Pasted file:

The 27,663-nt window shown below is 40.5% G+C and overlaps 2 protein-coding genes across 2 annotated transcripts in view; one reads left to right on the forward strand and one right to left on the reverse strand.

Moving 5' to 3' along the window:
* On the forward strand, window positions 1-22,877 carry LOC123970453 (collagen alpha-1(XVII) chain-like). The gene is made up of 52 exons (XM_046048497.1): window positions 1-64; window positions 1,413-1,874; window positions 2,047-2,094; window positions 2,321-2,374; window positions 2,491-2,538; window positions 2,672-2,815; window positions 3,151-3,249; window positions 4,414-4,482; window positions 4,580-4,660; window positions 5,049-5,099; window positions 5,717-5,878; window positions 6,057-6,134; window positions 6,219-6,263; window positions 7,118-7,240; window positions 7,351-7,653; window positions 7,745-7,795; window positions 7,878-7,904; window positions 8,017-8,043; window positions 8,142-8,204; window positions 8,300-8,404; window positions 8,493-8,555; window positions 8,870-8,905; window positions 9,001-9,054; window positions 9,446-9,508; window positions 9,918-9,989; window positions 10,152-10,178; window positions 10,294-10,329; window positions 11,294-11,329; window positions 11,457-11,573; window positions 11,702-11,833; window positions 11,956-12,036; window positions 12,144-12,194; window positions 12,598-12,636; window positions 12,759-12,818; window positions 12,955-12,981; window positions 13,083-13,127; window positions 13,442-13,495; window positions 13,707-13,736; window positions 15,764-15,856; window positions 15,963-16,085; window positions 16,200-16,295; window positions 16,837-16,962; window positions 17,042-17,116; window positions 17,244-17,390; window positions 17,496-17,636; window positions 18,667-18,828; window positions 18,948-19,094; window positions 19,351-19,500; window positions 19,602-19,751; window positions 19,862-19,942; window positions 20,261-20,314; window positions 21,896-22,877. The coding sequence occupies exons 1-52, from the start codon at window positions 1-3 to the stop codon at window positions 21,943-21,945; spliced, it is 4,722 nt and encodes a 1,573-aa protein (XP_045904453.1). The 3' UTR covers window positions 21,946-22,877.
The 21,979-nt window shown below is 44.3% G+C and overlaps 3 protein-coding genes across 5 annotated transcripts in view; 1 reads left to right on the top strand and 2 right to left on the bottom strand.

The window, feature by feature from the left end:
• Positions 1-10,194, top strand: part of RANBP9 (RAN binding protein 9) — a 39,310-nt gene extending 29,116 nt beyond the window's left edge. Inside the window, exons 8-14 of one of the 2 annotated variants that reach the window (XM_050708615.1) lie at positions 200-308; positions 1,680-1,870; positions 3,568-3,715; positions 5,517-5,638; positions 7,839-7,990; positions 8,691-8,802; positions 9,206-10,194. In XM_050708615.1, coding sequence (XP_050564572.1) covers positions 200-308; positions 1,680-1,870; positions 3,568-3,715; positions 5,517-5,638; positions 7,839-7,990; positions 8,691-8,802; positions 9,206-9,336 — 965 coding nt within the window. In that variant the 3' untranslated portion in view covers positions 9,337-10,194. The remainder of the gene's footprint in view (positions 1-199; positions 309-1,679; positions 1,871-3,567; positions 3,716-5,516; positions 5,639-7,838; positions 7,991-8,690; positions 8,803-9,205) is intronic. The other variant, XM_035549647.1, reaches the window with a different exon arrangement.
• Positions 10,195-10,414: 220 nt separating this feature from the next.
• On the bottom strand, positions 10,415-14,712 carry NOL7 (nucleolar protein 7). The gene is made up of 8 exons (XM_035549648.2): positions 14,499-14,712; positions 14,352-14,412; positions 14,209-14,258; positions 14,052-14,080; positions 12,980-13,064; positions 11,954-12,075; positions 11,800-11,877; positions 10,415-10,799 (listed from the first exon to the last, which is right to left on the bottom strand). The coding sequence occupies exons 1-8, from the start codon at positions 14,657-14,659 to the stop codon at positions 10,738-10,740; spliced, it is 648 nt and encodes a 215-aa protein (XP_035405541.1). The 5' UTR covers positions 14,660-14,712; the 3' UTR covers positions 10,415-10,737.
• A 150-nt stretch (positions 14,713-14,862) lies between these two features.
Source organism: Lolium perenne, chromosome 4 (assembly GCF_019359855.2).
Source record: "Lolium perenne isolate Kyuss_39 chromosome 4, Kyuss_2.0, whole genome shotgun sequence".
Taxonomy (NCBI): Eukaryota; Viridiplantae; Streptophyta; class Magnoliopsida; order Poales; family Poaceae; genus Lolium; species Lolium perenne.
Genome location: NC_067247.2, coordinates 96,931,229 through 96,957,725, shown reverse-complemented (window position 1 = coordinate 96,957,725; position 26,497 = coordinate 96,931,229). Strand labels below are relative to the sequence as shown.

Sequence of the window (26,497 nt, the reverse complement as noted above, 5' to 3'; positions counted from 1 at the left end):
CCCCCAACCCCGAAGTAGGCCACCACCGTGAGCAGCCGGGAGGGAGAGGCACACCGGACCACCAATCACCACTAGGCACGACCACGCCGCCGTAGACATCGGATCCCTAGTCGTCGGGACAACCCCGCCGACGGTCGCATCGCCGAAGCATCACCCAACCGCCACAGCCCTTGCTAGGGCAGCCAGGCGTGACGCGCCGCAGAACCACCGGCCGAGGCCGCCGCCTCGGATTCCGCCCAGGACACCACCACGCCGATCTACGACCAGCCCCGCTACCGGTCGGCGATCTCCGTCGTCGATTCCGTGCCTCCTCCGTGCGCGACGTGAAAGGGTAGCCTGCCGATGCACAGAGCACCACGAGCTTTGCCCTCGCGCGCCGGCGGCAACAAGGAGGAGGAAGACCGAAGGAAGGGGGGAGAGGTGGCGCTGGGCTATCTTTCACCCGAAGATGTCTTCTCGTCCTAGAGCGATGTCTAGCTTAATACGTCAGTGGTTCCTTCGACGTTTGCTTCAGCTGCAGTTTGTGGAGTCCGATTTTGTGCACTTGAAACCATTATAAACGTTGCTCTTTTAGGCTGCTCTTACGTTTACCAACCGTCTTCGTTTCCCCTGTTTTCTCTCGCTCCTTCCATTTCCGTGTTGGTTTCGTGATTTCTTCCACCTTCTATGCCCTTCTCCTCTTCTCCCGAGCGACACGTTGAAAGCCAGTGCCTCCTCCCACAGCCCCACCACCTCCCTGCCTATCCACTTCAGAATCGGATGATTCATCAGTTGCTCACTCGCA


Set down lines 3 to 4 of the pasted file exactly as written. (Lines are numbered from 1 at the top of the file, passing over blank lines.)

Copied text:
* On the forward strand, window positions 1-22,877 carry LOC123970453 (collagen alpha-1(XVII) chain-like). The gene is made up of 52 exons (XM_046048497.1): window positions 1-64; window positions 1,413-1,874; window positions 2,047-2,094; window positions 2,321-2,374; window positions 2,491-2,538; window positions 2,672-2,815; window positions 3,151-3,249; window positions 4,414-4,482; window positions 4,580-4,660; window positions 5,049-5,099; window positions 5,717-5,878; window positions 6,057-6,134; window positions 6,219-6,263; window positions 7,118-7,240; window positions 7,351-7,653; window positions 7,745-7,795; window positions 7,878-7,904; window positions 8,017-8,043; window positions 8,142-8,204; window positions 8,300-8,404; window positions 8,493-8,555; window positions 8,870-8,905; window positions 9,001-9,054; window positions 9,446-9,508; window positions 9,918-9,989; window positions 10,152-10,178; window positions 10,294-10,329; window positions 11,294-11,329; window positions 11,457-11,573; window positions 11,702-11,833; window positions 11,956-12,036; window positions 12,144-12,194; window positions 12,598-12,636; window positions 12,759-12,818; window positions 12,955-12,981; window positions 13,083-13,127; window positions 13,442-13,495; window positions 13,707-13,736; window positions 15,764-15,856; window positions 15,963-16,085; window positions 16,200-16,295; window positions 16,837-16,962; window positions 17,042-17,116; window positions 17,244-17,390; window positions 17,496-17,636; window positions 18,667-18,828; window positions 18,948-19,094; window positions 19,351-19,500; window positions 19,602-19,751; window positions 19,862-19,942; window positions 20,261-20,314; window positions 21,896-22,877. The coding sequence occupies exons 1-52, from the start codon at window positions 1-3 to the stop codon at window positions 21,943-21,945; spliced, it is 4,722 nt and encodes a 1,573-aa protein (XP_045904453.1). The 3' UTR covers window positions 21,946-22,877.
The 21,979-nt window shown below is 44.3% G+C and overlaps 3 protein-coding genes across 5 annotated transcripts in view; 1 reads left to right on the top strand and 2 right to left on the bottom strand.